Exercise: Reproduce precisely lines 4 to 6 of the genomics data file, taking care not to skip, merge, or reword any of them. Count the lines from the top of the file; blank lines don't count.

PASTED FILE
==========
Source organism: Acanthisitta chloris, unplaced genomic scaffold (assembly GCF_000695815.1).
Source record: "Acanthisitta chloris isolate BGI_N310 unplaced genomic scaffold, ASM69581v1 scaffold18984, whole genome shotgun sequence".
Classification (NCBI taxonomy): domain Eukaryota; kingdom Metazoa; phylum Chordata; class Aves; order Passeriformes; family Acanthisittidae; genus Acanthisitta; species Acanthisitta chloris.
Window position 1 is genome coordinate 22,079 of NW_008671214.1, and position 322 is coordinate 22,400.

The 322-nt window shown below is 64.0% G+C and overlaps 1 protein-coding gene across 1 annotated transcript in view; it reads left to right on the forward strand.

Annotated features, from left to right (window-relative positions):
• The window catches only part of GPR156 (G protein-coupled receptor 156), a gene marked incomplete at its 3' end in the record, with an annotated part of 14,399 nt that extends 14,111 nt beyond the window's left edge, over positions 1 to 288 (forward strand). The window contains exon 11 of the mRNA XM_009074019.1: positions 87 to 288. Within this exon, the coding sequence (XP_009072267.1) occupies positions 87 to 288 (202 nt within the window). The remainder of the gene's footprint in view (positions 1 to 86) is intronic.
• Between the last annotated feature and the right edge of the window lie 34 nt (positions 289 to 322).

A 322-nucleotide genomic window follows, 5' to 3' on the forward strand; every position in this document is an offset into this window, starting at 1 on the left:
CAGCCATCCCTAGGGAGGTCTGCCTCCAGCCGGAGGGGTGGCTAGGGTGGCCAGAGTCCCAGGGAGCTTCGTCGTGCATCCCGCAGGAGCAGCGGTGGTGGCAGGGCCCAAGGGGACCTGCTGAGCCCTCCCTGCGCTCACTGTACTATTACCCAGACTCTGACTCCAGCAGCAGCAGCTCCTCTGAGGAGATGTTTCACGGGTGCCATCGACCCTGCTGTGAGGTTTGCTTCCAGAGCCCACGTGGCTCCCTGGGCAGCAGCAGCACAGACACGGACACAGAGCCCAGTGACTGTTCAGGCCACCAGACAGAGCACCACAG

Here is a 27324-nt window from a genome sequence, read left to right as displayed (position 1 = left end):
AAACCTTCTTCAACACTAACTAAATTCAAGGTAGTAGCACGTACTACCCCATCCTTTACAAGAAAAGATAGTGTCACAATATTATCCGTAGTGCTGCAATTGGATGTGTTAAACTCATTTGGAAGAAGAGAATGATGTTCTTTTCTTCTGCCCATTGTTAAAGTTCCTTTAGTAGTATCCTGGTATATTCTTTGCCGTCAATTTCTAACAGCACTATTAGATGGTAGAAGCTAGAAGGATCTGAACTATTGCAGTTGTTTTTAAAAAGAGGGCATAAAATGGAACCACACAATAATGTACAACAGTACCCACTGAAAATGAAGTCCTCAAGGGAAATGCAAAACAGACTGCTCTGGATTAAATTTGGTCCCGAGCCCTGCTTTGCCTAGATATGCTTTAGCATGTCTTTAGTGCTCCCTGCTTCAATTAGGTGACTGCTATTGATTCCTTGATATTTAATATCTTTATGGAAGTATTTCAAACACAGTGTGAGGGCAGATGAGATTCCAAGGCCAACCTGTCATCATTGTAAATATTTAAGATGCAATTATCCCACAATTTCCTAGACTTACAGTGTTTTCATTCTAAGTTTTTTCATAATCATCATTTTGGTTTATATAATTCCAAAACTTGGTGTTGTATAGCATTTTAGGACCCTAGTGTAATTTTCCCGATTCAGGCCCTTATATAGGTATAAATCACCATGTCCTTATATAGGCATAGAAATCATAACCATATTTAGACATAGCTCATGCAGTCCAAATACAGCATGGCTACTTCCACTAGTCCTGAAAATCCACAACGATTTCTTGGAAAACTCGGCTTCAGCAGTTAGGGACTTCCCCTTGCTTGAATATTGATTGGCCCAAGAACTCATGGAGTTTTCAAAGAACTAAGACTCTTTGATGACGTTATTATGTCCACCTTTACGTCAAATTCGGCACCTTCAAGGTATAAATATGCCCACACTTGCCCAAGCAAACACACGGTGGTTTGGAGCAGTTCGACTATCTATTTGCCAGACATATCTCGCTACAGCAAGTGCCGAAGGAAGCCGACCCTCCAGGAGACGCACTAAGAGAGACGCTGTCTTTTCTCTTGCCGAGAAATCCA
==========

Window position 1 is genome coordinate 22,079 of NW_008671214.1, and position 322 is coordinate 22,400.

The 322-nt window shown below is 64.0% G+C and overlaps 1 protein-coding gene across 1 annotated transcript in view; it reads left to right on the forward strand.

Annotated features, from left to right (window-relative positions):